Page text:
Matt Debenham is the author of The Book of Right and Wrong, winner of the 2009 Ohio State University Press Prize for Fiction. He is also author of two independent stories, “The Advocate” and “Challenger,” both available on Amazon or on his website. His fiction has appeared in The Pinch, Roanoke Review, Battered Suitcase, Painted Bride Quarterly, and other publications. He was Peter Taylor Scholar at the Sewanee Writers’ Conference, and the recipient of a Fiction Fellowship from the state of Connecticut. He blogs about writing, and has a weekly books-discussion podcast. He is available for parties.
My book situation is a mess, but only because my bedside situation isn’t. My wife and I lack a certain amount of discipline, and compensate by doing the minimum: We take our vitamins daily, and we keep our bedside tables relatively free of clutter. So what would be stacked by my bedside is on shelves elsewhere throughout the house, from our office to the living room to the basement. (Which is where the bulk of our book collection lives. As a monster should.) And then there’s what’s piled up quietly in my iPad. Pulling from these various locations, here’s what I’ve read most recently, and what’s on the docket.
Swimming Home, by Deborah Levy (iPad):
A short, dreamlike novel about a London poet and womanizer who was once a Jewish refugee from World War II. On holiday in France with his family, he’s visited by a woman who claims to be his greatest fan, yet who may actually be an angel of mercy. I’ve developed a theory that some of the shortest, sharpest novels are written by people who didn’t start out as novelists — Levy is a celebrated playwright; Away’s Amy Bloom is primarily a short story writer; City of Thieves is by David Benioff, who also writes for movies and television – and I think it’s because these other types of fiction-writing demand compression by definition. At any rate, Levy telegraphs the hell out of her ending, but the book is so tight and interesting and so full of narrative authority that her Chekhov’s Swimming Pool is hardly a negative. (Someone shoots a swimming pool, is what I’m saying.)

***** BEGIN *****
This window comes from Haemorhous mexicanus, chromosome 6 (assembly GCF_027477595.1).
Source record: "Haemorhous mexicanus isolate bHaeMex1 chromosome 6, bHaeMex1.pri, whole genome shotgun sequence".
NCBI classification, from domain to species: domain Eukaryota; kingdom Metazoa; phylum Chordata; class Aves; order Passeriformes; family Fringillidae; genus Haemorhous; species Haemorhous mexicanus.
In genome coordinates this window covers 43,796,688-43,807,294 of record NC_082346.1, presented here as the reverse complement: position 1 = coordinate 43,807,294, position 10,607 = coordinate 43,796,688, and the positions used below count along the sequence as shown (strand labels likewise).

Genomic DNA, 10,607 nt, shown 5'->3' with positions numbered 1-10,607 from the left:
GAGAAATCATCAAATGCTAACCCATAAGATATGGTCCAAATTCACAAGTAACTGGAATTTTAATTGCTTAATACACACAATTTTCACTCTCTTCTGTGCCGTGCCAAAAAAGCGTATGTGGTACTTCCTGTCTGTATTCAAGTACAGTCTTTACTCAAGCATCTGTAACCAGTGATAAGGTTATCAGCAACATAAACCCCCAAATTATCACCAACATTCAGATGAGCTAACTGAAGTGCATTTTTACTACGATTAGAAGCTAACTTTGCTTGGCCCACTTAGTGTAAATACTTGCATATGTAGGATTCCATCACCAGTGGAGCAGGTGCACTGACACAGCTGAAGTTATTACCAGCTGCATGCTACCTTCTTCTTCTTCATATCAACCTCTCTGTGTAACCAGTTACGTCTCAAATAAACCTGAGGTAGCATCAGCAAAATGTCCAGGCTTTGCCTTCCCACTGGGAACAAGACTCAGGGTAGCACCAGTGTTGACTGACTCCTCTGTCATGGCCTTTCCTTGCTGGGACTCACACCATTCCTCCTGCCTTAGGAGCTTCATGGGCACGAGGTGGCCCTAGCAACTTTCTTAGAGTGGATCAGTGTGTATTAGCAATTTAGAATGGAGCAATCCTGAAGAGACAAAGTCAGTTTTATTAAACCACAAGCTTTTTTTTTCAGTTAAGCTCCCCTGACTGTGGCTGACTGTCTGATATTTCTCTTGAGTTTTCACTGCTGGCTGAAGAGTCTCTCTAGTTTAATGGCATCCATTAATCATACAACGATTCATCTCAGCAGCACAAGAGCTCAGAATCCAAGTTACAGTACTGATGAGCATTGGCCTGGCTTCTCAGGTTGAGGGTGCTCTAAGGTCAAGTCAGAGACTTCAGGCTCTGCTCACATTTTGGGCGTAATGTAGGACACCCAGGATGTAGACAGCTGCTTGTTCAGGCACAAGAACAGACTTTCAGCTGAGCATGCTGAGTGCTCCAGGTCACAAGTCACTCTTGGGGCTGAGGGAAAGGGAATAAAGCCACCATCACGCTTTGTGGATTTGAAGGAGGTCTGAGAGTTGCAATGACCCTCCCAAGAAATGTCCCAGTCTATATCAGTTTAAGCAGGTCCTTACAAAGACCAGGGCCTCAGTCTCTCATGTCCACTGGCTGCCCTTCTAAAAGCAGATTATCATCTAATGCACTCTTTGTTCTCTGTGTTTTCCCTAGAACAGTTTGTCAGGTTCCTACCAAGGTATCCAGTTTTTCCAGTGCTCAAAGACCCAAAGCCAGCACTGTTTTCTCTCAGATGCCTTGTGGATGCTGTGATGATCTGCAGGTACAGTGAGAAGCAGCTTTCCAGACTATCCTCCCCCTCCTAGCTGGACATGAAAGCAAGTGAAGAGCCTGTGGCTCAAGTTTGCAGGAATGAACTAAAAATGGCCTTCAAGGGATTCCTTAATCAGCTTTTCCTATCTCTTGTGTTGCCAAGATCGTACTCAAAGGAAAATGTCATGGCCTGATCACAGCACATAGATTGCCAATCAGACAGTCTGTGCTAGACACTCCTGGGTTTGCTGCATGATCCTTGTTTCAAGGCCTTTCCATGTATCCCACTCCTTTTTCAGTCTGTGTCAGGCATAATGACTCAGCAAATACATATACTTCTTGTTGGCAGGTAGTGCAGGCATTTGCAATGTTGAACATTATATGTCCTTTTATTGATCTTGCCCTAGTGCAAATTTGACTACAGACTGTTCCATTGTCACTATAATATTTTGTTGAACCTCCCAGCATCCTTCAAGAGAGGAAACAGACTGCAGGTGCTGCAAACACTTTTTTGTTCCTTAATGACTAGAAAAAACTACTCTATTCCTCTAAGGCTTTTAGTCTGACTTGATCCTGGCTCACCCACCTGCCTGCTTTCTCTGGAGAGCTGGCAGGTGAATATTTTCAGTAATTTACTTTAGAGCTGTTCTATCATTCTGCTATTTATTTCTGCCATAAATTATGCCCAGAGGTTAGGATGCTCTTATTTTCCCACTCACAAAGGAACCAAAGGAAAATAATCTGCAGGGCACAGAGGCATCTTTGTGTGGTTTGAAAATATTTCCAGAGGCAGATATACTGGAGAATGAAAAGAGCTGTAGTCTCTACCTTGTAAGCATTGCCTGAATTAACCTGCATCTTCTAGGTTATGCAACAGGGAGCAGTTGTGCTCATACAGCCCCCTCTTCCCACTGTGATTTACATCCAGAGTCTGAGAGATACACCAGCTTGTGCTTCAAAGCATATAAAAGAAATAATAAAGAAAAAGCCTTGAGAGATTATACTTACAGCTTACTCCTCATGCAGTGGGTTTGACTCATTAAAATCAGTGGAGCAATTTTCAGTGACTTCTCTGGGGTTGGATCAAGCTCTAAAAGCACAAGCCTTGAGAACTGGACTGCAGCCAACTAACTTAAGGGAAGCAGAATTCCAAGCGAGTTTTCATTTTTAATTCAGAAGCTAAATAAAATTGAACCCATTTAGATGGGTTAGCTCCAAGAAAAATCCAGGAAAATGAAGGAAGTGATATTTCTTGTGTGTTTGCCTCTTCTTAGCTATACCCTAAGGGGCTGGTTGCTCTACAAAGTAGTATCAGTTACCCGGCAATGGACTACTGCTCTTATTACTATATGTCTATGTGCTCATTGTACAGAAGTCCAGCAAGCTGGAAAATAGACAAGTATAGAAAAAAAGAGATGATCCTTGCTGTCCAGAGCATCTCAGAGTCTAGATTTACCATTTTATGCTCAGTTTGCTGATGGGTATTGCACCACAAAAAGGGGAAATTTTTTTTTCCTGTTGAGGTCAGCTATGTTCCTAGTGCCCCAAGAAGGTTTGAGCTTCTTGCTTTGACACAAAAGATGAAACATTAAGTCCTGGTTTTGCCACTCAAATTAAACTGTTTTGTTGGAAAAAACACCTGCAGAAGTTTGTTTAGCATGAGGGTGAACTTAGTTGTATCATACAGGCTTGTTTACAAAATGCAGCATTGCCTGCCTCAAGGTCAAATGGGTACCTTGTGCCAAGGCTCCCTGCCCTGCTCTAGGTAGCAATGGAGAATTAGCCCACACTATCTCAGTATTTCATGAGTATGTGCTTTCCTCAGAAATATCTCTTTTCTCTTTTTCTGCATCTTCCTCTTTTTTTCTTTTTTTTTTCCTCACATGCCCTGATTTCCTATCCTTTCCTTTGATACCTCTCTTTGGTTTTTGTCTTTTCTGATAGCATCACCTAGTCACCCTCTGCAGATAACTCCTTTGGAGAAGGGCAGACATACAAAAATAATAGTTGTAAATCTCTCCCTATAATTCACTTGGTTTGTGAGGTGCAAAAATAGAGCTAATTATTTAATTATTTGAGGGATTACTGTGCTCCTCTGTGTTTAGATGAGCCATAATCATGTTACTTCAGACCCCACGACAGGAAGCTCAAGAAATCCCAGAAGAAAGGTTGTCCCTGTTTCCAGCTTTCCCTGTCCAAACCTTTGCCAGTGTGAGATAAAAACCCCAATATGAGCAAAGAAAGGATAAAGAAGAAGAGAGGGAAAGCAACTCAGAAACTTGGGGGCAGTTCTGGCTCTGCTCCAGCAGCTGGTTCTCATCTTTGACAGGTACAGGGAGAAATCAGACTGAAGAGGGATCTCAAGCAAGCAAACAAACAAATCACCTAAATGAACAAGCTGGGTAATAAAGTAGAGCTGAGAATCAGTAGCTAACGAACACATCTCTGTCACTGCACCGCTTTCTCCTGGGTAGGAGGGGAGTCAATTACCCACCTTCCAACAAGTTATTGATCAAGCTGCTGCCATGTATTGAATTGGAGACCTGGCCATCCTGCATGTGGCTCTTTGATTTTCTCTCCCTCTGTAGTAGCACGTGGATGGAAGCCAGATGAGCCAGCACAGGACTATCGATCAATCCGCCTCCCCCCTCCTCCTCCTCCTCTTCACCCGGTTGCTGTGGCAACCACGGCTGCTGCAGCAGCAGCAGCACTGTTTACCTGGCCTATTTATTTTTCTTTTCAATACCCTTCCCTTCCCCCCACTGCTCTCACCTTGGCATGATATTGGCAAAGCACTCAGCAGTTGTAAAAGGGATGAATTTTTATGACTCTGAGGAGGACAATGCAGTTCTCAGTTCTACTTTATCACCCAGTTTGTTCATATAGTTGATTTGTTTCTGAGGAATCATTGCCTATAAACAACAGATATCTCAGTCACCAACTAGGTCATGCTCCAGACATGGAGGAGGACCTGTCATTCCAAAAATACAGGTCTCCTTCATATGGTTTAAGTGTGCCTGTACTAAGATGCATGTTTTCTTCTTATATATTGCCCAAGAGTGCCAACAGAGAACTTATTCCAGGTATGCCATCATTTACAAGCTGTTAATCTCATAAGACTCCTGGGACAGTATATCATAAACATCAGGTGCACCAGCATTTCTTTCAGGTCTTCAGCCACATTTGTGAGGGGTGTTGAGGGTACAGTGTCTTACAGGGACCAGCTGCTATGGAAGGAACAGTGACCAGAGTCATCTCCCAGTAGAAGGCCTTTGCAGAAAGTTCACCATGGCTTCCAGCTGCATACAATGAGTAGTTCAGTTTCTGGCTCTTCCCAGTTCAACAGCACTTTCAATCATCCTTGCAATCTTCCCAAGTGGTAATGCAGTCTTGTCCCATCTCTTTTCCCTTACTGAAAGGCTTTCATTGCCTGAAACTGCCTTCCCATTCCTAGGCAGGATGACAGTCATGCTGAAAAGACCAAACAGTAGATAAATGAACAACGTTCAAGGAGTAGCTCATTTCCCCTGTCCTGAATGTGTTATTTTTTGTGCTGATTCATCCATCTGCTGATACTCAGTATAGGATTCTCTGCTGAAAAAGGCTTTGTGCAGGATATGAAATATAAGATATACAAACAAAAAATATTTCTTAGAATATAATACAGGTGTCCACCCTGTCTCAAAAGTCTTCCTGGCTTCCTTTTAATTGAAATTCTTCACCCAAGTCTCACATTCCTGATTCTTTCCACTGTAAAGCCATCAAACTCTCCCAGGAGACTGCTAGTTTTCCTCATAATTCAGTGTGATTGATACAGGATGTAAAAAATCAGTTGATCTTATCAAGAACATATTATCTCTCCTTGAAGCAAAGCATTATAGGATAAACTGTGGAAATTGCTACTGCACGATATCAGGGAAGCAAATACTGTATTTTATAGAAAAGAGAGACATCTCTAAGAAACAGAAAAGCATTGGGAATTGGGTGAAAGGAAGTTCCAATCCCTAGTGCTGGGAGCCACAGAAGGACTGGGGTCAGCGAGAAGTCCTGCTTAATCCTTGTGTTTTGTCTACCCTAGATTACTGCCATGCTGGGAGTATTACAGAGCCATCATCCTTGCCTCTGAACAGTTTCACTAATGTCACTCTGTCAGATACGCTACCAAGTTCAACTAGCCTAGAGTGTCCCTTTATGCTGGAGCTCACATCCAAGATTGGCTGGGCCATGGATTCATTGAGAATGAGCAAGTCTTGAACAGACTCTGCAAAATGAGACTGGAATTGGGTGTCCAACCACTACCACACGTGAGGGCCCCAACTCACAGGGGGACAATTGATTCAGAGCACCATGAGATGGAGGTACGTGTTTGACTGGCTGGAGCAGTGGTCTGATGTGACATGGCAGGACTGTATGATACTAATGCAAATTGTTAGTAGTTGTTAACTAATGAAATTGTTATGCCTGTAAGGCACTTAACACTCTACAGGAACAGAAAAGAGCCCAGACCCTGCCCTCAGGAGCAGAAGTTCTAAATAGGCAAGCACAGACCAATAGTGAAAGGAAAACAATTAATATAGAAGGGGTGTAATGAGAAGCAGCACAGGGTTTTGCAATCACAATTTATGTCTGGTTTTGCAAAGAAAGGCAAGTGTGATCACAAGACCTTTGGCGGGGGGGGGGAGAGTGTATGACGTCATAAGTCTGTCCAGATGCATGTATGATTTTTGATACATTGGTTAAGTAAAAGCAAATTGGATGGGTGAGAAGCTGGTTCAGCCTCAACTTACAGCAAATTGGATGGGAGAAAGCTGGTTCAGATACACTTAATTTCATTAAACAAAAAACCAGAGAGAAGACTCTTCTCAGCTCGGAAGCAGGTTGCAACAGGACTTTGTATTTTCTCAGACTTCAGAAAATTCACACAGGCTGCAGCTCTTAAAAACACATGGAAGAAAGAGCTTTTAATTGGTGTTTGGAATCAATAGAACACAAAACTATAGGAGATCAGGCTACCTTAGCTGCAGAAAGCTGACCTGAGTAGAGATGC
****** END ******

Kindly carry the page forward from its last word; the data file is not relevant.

Fatale, Book 1, by Ed Brubaker and Sean Phillips (office):
Something I’ve grown into quite a bit over the last ten years is comics. Aside from Brubaker’s Captain America run, I’m not much of a superhero guy, but there’s an amazing amount of great non-superhero stuff out there. Some favorites: Y: The Last Man (Brian K. Vaughan and Pia Guerra), about an epidemic that wipes out every male on Earth – except one; Scalped (Jason Aaron and R.M. Guéra), which is kind of like The Departed on a Native American reservation; Wasteland (Antony Johnston), an incredibly well-realized post-apocalyptic epic; and anything by the writer-artist team of Ed Brubaker and Sean Phillips. They’ve investigated every nook of the pulp genre, from straight hardboiled fiction (the Criminal anthology series) to secret agents (Sleeper) to superheroes & supervillains (Incognito) – always with surprising plotting, sharp dialogue, and a great sense of character. (And Phillips’ art feels midcentury, no matter what the setting, yet never feels static.) Fatale, their newest venture, is a supernatural pulp story that also has hints of being a Big Story, in terms of sweep and subject matter. Book 1 is clearly just the tip of things here, and I can imagine this story widening and deepening in the way of Alan Moore’s From Hell, or Grant Morrison’s The Invisibles.
The Writer’s Journey, 3rd Edition, by Christopher Vogler (office):